The conversation about diversity, equity, & privilege in America

This is a tricky topic to write a blog post about, dear Readers. Even though it’s potentially asking for backlash, I want to attempt some thoughts around this politically tense issue.

Diversity, equity, and privilege are popular terms in our society these days, especially in the field of education. Being involved in this field for the past several years, I’ve seen these concepts only growing more prevalent. All facets of educating children and youth need to be run through the equity and diversity lens, and all white privilege must be checked at the door.

I like the pendulum analogy:  the pendulum is forever swinging from one extreme to the other in society, and at the moment we are in the wide arc of diversity.

What does this translate to in practical terms? Many things, including the fact that if a person happens to not be “of color” they are likely to be suspected of racism, white privilege, or else unawakened (not woke).  (Disclaimer:  I am a white person, living in the heart of the western United States.) I am in the midst of a graduate program to become a licensed special education teacher for K-12 students. I am a “mid-life career changer” as one recruiter put it to me, a polite way of saying I’m a little old for this game but am doing it, nonetheless.

Let’s face it, racism is as old as history itself. Since there have been different tribes of humans on the planet, there has been bias from one group towards others. Its manifestation as oppression, slavery, and violence is an ancient story here. In fact, I’ve been studying for a Praxis exam I must take and pass in order to obtain licensure; the dreaded Social Studies subtest. This test covers an insane amount of historical facts, from the time of European exploration of the Americas beginning in the 15th century, all the way through our current era. As I’m sure many readers are aware, the story of how America came to be the United States (and its 245 year history) is one of a little cooperation and friendship between different groups, and a lot of fighting, warring, pain and suffering. Abhorrent practices such as near extermination of indigenous tribes and slavery of Africans were common ways that certain white European-Americans got land, wealth and, yes, privilege. From the Spanish conquistadors who decimated Mexico, Central and South America, to the Dutch who brought African slaves to the Caribbean islands, (and consequently to the East Coast of the colonies) to the Spanish and English pirates who stole treasure as they traveled the high seas, to the Europeans who settled the original colonies at the expense of indigenous tribes’ lands and way of life, they eventually pushed across the entire continent and took what they wanted for their own gain in the name of “Manifest Destiny.” With so much bad blood as the foundation of settling and creating the United States of America, it is little wonder that 245 years later, this country is in a very tenuous position on many fronts. There is considerable evidence that we are on the cusp of complete societal collapse.

So here we are, in 2021. Never before have there been so many groups, individuals, famous and influential people of color speaking out, through all available platforms, about ending racism and unfair practices by the government at all levels. The truth of their message could not be any plainer:  People of color must be treated equally in every way as white people in the United States. It is incredible that over 150 years have passed since the 13th, 14th and 15th amendments were passed which made slavery illegal and gave rights of citizenship to black people. It took a hundred more years for the Civil Rights Act to be passed, guaranteeing Black people equal protection under federal law. And yet, here we are–Black and Brown skinned people are still being treated as less than white privileged people in lots of places in the United States in the year 2021.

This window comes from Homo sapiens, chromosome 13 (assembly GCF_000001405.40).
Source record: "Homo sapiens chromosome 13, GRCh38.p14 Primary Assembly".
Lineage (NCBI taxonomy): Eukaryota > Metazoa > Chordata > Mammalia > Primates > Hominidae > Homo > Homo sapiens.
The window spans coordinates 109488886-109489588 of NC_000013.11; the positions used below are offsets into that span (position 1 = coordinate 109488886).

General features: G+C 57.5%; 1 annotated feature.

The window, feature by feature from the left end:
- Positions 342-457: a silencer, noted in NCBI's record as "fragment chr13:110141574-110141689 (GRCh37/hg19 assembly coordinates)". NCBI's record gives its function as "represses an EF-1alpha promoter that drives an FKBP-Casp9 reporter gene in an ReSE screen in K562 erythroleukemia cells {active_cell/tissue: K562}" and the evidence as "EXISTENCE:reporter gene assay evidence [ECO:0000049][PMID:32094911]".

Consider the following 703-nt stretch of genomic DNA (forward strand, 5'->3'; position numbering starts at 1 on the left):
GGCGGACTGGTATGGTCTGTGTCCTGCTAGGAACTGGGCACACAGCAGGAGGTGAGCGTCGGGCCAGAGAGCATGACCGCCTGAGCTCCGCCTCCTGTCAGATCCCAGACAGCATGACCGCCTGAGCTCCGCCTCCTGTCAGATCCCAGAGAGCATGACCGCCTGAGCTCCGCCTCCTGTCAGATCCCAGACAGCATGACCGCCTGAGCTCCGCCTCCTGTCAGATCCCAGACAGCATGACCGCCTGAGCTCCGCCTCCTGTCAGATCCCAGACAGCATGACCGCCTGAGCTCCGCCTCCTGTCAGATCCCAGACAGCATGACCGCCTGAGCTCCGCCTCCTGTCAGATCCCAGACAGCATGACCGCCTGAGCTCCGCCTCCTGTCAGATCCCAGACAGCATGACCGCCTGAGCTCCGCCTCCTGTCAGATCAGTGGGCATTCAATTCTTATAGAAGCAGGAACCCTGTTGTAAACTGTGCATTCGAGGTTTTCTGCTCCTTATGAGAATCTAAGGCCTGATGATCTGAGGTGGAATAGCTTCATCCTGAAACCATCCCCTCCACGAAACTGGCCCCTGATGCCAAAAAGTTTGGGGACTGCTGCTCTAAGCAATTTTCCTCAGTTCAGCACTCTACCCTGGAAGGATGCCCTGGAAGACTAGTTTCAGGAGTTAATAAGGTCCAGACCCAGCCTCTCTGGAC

Of course we have made a lot of progress. Barack Obama became the first Black president of the United States in 2008. People of color are at the top of their game in many fields of endeavor, such as music, the film industry, visual art, performance art– in fact all the creative industries. Obviously they are leaders in Sports. And in science, innovation, business, government, and also education. Yes, there has been a lot of progress. Still, the struggle to end policies and practices based in racism continues. The school to prison pipeline for youth of color is real in cities across America today. It is still true that in many public school districts, white women make up the majority of teachers, and white men the majority of top administrators. We still have farther to go.

Dear Readers, I’m afraid this blog post turned into a rant tonight. There is so much more to say on this subject. But I will end with a thought to ponder. We must never become complacent, and it’s important to continually check ourselves for hypocrisy. Case in point:  The Met Gala was just held in NYC this past week. It’s an annual event for the Metropolitan Museum of Art, where many famous celebrities come and model the most outrageous “formal” gowns and evening wear from New York’s fashion designers. I happened to notice that New York’s Representative Alexandria Ocasio-Cortez attended the gala event, wearing a gown with the words “tax the rich” written on her backside. Although I generally like her spunk and fearlessness at calling out corruption when she sees it on Capitol Hill, I must say that there was more than a little hypocrisy involved in her choice of attending that event, and wearing that particular message. See this article for more.

https://www.businessmayor.com/alexandria-ocasio-cortez-responds-to-criticism-of-tax-the-rich-dress-worn-at-met-gala/